Damion Davis

Damion Davis moved to the U.S. from Jamaica as a lawful permanent resident in 1989, when he was 11 years old. As a child, he lived in Staten Island, NY with his father, who naturalized to U.S. citizenship when Damion was 16. Damion now considers Pennsylvania, where everyone he loves lives, to be his home. Yet for nearly 4 years, ICE has been trying to deport him to Jamaica – even though his attorneys say he should have derived citizenship through his father long ago. For Damion, being separated from his wife and children and deported to a country he does not remember is a devastating possibility.

Today, when a child is admitted to the United States to live with a parent who naturalizes to U.S. citizenship, the child automatically becomes a citizen, too. But when Damion was growing up in New York, U.S. derivative citizenship laws created obstacles for children born outside of legal “wedlock” who had U.S. citizen fathers – even when the father had legal custody – excluding many who were otherwise eligible from becoming citizens. Although the Child Citizenship Act of 2000 (CCA) now allows marital and nonmarital children to receive citizenship through either custodial parent, these reforms did not apply to children who had already turned 18 by the time the CCA took effect on February 27, 2001.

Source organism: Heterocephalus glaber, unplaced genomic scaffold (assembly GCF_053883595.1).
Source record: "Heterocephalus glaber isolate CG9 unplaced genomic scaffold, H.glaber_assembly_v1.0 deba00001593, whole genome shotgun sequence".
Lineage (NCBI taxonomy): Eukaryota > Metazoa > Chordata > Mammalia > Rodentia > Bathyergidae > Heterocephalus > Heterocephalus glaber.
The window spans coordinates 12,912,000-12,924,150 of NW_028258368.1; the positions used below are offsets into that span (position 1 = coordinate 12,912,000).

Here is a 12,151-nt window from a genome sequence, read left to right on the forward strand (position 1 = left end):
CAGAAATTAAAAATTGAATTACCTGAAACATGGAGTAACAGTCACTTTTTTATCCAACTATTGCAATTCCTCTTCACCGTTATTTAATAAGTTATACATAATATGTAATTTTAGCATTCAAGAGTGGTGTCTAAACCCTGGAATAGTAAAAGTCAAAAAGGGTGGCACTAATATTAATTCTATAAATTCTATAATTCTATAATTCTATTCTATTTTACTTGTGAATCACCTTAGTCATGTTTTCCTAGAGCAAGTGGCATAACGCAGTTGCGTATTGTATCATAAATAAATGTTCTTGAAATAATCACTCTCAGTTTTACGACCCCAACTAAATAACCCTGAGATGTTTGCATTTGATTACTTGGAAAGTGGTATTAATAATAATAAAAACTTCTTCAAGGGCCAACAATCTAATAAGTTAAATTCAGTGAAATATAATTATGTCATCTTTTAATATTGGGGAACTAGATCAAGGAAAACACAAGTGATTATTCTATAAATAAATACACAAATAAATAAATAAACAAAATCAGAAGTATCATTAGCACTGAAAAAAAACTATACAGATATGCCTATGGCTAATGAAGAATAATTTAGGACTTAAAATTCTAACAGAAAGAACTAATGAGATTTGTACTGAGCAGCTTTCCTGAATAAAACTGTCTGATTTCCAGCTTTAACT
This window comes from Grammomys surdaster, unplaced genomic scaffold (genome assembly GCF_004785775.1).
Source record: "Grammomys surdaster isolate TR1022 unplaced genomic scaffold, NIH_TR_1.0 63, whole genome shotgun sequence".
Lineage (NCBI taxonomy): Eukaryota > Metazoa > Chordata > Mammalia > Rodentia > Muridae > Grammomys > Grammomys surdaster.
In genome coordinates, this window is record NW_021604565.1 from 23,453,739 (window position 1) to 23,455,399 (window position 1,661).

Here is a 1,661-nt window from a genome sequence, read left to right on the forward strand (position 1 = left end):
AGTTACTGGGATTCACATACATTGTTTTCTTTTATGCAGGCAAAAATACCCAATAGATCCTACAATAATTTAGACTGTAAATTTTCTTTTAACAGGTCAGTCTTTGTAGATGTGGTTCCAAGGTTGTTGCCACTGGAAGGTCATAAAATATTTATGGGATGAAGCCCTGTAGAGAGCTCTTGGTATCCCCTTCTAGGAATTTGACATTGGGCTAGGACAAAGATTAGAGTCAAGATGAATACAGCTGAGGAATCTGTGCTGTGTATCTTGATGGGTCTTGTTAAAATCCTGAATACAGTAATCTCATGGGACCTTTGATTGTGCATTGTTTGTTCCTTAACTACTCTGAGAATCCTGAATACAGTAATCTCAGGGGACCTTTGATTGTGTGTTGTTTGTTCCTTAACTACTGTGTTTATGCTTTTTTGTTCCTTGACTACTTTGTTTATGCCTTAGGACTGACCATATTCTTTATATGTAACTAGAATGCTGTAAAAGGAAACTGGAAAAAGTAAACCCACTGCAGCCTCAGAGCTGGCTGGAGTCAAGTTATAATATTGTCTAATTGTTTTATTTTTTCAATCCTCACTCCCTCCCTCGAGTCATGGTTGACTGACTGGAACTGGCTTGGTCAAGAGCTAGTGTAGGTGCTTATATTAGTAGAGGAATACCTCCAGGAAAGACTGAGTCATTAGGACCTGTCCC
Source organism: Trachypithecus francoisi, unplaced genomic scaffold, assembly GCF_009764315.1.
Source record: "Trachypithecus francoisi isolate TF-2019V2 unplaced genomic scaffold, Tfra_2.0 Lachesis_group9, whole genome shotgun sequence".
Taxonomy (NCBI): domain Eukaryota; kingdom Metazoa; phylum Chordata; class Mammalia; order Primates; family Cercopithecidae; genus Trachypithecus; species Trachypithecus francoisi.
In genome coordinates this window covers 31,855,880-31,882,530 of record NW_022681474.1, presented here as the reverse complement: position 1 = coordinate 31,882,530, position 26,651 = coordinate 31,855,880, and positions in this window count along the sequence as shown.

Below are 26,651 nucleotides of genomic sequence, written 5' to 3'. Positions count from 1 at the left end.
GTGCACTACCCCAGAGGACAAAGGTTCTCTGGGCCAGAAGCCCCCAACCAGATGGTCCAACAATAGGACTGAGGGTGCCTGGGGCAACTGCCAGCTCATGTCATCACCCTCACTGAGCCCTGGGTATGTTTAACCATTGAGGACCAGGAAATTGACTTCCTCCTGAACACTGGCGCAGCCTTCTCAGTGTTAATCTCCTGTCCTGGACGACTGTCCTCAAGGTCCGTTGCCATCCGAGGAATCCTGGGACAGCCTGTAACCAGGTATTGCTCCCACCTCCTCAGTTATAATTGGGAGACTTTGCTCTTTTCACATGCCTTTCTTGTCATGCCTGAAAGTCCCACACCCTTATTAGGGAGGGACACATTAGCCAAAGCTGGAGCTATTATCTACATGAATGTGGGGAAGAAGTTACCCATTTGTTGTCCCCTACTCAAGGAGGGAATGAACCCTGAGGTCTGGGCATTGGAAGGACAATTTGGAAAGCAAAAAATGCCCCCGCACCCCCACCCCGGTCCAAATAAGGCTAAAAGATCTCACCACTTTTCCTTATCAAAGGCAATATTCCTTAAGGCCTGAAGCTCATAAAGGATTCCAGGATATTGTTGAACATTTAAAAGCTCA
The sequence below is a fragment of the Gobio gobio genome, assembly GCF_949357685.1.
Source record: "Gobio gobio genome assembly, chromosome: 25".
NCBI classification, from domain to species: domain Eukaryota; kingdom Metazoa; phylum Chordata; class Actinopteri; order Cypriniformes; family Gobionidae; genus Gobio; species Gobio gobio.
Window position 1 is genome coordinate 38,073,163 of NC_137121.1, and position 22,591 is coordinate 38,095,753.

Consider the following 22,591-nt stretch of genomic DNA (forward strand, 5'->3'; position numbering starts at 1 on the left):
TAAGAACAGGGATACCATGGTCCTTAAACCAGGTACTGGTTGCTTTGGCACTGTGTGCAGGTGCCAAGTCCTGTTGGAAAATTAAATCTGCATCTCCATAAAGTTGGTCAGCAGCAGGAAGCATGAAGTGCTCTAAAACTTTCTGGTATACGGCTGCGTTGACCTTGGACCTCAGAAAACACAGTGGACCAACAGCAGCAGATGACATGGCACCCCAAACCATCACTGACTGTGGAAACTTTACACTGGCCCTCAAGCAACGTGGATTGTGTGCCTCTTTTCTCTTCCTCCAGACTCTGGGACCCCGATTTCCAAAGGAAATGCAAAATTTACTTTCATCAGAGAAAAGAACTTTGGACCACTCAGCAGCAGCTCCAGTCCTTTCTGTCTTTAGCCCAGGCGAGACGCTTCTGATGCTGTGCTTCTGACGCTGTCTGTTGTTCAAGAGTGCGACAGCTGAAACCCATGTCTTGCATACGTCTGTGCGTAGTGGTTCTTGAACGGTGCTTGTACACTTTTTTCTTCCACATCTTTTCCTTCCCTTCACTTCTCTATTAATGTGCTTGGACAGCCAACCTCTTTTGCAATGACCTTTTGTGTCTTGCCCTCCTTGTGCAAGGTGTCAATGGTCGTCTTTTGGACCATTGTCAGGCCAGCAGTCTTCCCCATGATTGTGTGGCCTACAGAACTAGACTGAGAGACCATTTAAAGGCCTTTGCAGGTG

The Equal Citizenship for Children Act (ECCA) would close this gap by making provisions of the CCA retroactive, securing citizenship for thousands who did not receive citizenship through their fathers under the prior law, known as the Guyer Rule, because of their parents’ marital status. Many of these nearly-lifelong U.S. residents, now in their 40s and 50s, have multiple generations in their families who are U.S. citizens living in the United States, including parents, children, and grandchildren. Please keep families like Damion’s together and help end the Guyer Rule by asking your representative to pass the ECCA.